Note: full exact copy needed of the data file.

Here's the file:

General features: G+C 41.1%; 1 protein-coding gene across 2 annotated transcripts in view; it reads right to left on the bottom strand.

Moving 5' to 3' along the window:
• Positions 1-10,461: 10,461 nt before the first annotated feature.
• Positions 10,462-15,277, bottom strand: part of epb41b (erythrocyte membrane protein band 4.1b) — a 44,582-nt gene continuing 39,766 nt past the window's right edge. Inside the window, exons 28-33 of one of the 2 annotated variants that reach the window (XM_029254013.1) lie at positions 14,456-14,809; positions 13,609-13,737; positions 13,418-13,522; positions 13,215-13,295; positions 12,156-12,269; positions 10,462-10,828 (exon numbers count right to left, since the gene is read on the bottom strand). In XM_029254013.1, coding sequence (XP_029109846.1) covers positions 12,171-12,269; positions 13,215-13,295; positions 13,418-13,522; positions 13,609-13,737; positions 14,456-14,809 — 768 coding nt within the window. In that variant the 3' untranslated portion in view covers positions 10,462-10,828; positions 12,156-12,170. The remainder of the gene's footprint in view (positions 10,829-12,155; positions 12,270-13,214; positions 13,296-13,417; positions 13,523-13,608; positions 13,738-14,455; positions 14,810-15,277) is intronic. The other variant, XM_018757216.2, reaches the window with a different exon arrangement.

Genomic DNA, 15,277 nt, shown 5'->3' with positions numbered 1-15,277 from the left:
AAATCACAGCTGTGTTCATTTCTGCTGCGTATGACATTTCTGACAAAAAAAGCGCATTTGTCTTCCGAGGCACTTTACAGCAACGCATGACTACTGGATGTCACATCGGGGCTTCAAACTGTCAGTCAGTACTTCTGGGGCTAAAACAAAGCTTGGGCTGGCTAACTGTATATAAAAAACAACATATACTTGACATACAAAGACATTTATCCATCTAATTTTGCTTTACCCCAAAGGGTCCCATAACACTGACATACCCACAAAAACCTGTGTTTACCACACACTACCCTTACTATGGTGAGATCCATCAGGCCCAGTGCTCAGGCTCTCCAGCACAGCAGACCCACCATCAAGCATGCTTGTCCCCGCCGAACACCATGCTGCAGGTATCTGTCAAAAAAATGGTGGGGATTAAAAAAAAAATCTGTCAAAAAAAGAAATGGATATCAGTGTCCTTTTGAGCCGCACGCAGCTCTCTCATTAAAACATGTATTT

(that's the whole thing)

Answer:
General features: G+C 41.1%; 1 protein-coding gene across 2 annotated transcripts in view; it reads right to left on the bottom strand.

Moving 5' to 3' along the window:
• Positions 1-10,461: 10,461 nt before the first annotated feature.
• Positions 10,462-15,277, bottom strand: part of epb41b (erythrocyte membrane protein band 4.1b) — a 44,582-nt gene continuing 39,766 nt past the window's right edge. Inside the window, exons 28-33 of one of the 2 annotated variants that reach the window (XM_029254013.1) lie at positions 14,456-14,809; positions 13,609-13,737; positions 13,418-13,522; positions 13,215-13,295; positions 12,156-12,269; positions 10,462-10,828 (exon numbers count right to left, since the gene is read on the bottom strand). In XM_029254013.1, coding sequence (XP_029109846.1) covers positions 12,171-12,269; positions 13,215-13,295; positions 13,418-13,522; positions 13,609-13,737; positions 14,456-14,809 — 768 coding nt within the window. In that variant the 3' untranslated portion in view covers positions 10,462-10,828; positions 12,156-12,170. The remainder of the gene's footprint in view (positions 10,829-12,155; positions 12,270-13,214; positions 13,296-13,417; positions 13,523-13,608; positions 13,738-14,455; positions 14,810-15,277) is intronic. The other variant, XM_018757216.2, reaches the window with a different exon arrangement.

Genomic DNA, 15,277 nt, shown 5'->3' with positions numbered 1-15,277 from the left:
AAATCACAGCTGTGTTCATTTCTGCTGCGTATGACATTTCTGACAAAAAAAGCGCATTTGTCTTCCGAGGCACTTTACAGCAACGCATGACTACTGGATGTCACATCGGGGCTTCAAACTGTCAGTCAGTACTTCTGGGGCTAAAACAAAGCTTGGGCTGGCTAACTGTATATAAAAAACAACATATACTTGACATACAAAGACATTTATCCATCTAATTTTGCTTTACCCCAAAGGGTCCCATAACACTGACATACCCACAAAAACCTGTGTTTACCACACACTACCCTTACTATGGTGAGATCCATCAGGCCCAGTGCTCAGGCTCTCCAGCACAGCAGACCCACCATCAAGCATGCTTGTCCCCGCCGAACACCATGCTGCAGGTATCTGTCAAAAAAATGGTGGGGATTAAAAAAAAAATCTGTCAAAAAAAGAAATGGATATCAGTGTCCTTTTGAGCCGCACGCAGCTCTCTCATTAAAACATGTATTT